The Confident Eater

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Lunchbox shame & shaming, picky eaters

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Lunchbox shame and shaming

Many parents who have a picky eater feel uncomfortable about what goes into the lunchbox. Some are even uncomfortable detailing to me what they put in there. They do not need anyone to criticize what is happening as they feel enough guilt/stress/worry themselves.

Recently there have been a series of media articles with parents criticised about what goes into the lunchbox. I could jump on my soapbox and rage about this for hours, but that’s not productive!

What I will say is to think of the lunchbox like an iceberg. It gives you only a very small glimpse into what is happening for that child and that family.

Instead of raging I would love to discuss the lunchbox of a picky eater and pull out some key points to bear in mind and some advice as to what may be helpful.

Suggestions for a picky eaters lunchbox?

1. Eating. Firstly, are they eating? I have many families who have a child who struggles to eat at all when away from home. Some children have never eaten at kindy/school.

Getting used to eating regularly is the number one priority. Our body is routine and habit driven so unfortunately when we are not used to eating, we are less likely to eat.

Often we even stop getting hunger cues when we consistently don’t eat.
This can become a viscous cycle when we don’t eat because we’re not hungry, but then don’t create habits of hunger because we’re not eating.

Finding something that our child happily eats is a priority even if that may not be top of the nutritional tree (shamers be damned). If they are eating very little then starting with one thing and building up to more is where I’d be aiming.

Once our child is used to eating at lunch it gets easier.

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2. Volume. Often, very little is eaten from the lunchbox. To be honest, this is a challenge for many parents, regardless as to whether they have a picky eater or not.

Frequently, children have far more important and fun things to focus on than lunches, especially if they are not particularly comfortable around food.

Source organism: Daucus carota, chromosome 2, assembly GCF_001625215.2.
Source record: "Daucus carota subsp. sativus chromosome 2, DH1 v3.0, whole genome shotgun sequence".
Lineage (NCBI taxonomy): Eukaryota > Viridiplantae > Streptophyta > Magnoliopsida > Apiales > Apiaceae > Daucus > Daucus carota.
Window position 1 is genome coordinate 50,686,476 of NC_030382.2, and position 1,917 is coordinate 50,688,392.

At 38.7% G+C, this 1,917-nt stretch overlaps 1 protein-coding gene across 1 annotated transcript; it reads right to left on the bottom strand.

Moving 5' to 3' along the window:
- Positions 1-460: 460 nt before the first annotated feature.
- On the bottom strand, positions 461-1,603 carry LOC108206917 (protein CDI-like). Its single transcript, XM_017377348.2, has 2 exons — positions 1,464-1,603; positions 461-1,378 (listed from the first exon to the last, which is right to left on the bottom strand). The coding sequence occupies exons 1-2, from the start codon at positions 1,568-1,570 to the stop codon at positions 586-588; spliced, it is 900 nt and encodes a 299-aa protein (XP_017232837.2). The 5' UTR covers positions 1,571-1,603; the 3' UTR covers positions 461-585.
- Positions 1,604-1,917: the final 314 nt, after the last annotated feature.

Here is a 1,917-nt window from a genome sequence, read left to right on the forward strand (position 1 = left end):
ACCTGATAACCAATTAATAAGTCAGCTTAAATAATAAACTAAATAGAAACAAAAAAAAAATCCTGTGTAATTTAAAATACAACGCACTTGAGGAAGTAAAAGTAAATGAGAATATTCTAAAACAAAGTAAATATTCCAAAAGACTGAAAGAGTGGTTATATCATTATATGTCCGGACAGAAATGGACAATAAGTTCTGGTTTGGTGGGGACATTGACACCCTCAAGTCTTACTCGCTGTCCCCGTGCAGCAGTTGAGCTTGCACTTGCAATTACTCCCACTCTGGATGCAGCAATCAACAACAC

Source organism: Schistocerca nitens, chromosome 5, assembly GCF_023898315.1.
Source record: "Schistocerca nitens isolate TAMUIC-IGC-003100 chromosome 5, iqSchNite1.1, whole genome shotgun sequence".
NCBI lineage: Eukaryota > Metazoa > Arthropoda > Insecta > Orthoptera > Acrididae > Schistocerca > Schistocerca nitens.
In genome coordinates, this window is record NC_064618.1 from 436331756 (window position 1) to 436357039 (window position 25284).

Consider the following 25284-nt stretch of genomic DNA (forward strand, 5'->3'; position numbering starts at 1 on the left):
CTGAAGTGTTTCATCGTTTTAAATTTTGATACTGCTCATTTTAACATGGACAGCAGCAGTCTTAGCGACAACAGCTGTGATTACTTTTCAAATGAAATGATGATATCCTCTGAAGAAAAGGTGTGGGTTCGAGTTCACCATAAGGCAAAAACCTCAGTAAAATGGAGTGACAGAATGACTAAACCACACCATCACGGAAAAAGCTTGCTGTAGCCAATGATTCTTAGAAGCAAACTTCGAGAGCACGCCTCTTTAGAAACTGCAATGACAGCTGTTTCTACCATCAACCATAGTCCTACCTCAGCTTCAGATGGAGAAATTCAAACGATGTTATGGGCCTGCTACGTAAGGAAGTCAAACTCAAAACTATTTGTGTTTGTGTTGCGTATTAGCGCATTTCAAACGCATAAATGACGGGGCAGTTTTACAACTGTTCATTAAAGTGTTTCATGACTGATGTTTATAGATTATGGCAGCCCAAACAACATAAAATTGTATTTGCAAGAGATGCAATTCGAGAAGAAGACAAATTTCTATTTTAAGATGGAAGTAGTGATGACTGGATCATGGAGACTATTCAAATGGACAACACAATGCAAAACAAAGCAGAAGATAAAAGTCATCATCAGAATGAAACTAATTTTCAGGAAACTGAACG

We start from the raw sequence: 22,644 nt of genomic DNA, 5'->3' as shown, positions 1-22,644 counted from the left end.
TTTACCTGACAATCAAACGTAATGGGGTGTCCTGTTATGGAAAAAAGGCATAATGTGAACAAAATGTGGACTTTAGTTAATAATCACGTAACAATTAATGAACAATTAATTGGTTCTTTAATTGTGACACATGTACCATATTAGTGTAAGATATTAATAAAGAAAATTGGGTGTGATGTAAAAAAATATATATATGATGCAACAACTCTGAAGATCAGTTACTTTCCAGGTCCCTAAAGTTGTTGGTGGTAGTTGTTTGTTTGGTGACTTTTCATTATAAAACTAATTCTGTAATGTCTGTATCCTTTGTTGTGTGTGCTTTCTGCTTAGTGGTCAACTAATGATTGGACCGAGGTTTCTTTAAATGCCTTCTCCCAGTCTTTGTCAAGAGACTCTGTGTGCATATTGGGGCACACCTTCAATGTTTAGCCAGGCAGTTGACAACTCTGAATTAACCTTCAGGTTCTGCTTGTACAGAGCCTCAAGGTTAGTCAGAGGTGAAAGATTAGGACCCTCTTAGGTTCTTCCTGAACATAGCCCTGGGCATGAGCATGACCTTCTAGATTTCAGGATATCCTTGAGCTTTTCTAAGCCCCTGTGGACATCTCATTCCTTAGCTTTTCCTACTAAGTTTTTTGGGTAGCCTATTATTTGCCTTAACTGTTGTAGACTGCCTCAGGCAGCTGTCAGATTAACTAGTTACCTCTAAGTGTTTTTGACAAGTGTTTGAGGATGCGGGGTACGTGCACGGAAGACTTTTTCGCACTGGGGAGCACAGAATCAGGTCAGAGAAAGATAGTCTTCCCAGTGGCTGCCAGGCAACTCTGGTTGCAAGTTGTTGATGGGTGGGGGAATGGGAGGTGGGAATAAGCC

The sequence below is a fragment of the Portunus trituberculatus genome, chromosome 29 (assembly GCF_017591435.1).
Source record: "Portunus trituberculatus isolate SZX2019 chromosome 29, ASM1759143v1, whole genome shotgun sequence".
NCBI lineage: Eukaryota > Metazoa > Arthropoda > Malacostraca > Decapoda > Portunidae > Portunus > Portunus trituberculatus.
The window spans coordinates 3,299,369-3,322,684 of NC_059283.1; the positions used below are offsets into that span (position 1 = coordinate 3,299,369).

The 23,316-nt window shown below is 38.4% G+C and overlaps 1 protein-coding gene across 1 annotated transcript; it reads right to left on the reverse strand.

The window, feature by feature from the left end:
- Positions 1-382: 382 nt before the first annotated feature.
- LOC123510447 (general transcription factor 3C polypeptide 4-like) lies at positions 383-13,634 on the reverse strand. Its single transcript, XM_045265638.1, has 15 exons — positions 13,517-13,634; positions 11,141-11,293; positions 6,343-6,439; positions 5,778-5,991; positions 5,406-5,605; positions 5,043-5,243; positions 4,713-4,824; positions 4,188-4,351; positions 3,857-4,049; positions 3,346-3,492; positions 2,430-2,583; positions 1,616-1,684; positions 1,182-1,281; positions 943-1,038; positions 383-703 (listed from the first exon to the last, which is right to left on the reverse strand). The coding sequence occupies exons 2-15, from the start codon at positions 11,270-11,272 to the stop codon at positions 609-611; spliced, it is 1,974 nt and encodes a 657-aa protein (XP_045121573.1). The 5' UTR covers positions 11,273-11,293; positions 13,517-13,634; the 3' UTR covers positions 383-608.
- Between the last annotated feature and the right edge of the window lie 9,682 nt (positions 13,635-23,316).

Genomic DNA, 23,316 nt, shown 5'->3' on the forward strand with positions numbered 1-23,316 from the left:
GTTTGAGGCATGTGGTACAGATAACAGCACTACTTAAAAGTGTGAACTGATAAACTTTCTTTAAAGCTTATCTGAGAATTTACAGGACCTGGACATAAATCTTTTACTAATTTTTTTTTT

This can be exacerbated by the way that lunchtimes are managed, especially at schools. Not being able to play until after eating, for example, is not helpful. Many children would rather play/hang out with friends than eat.

I know that when we are trying to increase volume eaten, or even encourage our child to eat at all, it’s tempting to put a range of different options in the lunchbox. We feel the more choice, the easier it is for them to find something they like.

To a degree, this is true, but I find the opposite often happens. A food hesitant child opens the lunchbox and thinks OMG how am I ever going to eat all of this? Often, it’s overwhelming.

Paring it back to 3 choices may be worth a whirl. I know you’re probably thinking but then they won’t eat enough. But if they are not eating enough now, isn’t it worth a whirl?

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3. Sandwich. Many picky eaters will not eat a sandwich. Or eat the same sandwich year in year out and start to not be enthused about the sandwich.

This is really common behaviour, for example, eating a Vegemite sandwich for months and then not wanting it, but refusing any other filling at the same time. It makes sense, as the Vegemite sandwich is comforting, but at the same time pour child has become bored with it!